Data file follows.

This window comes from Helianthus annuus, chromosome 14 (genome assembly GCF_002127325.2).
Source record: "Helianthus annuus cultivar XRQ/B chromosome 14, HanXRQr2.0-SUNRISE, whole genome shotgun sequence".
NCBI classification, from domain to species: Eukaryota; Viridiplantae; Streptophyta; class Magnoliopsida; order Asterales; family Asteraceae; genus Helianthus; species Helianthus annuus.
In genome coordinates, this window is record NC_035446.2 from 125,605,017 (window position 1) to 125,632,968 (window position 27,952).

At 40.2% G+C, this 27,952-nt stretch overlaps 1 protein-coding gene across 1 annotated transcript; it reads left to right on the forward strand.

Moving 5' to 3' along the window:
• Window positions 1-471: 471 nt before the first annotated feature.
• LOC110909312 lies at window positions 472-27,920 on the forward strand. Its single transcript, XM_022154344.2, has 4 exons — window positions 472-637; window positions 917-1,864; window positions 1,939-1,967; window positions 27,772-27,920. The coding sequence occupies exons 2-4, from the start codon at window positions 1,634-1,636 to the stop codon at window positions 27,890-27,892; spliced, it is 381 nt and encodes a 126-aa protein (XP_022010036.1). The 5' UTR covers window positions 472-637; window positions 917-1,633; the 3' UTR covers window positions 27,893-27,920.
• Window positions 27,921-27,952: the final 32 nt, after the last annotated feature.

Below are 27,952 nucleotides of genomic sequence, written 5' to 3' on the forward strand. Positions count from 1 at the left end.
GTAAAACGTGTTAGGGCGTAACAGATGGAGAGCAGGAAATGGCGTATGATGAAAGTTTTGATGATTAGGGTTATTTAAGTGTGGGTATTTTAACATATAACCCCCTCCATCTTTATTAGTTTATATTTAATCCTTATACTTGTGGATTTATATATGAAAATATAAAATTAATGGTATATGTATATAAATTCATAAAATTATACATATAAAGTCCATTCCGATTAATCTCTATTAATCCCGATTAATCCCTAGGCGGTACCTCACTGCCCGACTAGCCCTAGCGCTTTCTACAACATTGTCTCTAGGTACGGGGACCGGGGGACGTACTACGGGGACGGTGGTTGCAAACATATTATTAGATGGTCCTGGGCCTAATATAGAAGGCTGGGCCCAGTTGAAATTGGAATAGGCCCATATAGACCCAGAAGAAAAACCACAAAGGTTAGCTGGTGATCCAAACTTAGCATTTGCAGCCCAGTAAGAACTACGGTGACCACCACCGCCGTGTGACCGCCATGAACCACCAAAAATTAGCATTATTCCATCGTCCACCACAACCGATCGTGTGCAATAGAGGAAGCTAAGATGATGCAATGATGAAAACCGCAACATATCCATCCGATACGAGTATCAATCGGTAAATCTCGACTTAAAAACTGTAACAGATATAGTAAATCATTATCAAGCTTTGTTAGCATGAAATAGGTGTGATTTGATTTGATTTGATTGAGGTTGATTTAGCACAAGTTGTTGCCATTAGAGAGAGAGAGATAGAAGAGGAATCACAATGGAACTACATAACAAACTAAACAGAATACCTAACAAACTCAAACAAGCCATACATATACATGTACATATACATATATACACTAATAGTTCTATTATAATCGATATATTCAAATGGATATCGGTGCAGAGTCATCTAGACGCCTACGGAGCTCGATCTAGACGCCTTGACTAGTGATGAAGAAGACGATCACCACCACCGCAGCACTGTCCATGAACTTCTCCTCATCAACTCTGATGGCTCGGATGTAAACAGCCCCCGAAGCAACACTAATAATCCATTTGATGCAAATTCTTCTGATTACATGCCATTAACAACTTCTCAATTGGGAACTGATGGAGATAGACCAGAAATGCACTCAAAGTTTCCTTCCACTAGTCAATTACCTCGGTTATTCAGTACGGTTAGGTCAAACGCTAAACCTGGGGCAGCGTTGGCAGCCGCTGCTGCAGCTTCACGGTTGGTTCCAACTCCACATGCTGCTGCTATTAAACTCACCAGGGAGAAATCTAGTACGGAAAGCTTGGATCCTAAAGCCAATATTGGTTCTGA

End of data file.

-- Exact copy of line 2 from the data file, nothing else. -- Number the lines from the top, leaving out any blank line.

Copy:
Source record: "Helianthus annuus cultivar XRQ/B chromosome 14, HanXRQr2.0-SUNRISE, whole genome shotgun sequence".